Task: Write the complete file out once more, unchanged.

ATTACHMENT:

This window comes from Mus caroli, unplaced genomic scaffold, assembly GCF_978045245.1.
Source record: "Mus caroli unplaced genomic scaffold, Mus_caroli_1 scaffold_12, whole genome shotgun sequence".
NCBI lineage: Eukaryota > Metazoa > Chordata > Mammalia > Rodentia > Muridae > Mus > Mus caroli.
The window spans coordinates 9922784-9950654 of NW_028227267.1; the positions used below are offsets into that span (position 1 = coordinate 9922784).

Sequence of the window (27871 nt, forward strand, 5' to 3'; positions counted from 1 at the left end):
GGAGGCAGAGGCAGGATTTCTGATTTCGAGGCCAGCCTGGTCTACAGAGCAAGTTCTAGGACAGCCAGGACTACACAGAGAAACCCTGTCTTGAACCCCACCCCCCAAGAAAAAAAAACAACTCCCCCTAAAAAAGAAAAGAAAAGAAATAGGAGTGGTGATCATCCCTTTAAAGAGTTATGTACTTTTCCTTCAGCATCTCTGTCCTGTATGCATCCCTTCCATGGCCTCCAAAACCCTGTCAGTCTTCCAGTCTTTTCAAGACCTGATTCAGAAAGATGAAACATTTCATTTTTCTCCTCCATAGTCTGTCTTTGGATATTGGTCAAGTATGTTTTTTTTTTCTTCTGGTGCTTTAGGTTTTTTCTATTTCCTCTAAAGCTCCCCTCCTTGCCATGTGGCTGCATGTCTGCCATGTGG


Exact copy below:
This window comes from Mus caroli, unplaced genomic scaffold, assembly GCF_978045245.1.
Source record: "Mus caroli unplaced genomic scaffold, Mus_caroli_1 scaffold_12, whole genome shotgun sequence".
NCBI lineage: Eukaryota > Metazoa > Chordata > Mammalia > Rodentia > Muridae > Mus > Mus caroli.
The window spans coordinates 9922784-9950654 of NW_028227267.1; the positions used below are offsets into that span (position 1 = coordinate 9922784).

Sequence of the window (27871 nt, forward strand, 5' to 3'; positions counted from 1 at the left end):
GGAGGCAGAGGCAGGATTTCTGATTTCGAGGCCAGCCTGGTCTACAGAGCAAGTTCTAGGACAGCCAGGACTACACAGAGAAACCCTGTCTTGAACCCCACCCCCCAAGAAAAAAAAACAACTCCCCCTAAAAAAGAAAAGAAAAGAAATAGGAGTGGTGATCATCCCTTTAAAGAGTTATGTACTTTTCCTTCAGCATCTCTGTCCTGTATGCATCCCTTCCATGGCCTCCAAAACCCTGTCAGTCTTCCAGTCTTTTCAAGACCTGATTCAGAAAGATGAAACATTTCATTTTTCTCCTCCATAGTCTGTCTTTGGATATTGGTCAAGTATGTTTTTTTTTTCTTCTGGTGCTTTAGGTTTTTTCTATTTCCTCTAAAGCTCCCCTCCTTGCCATGTGGCTGCATGTCTGCCATGTGG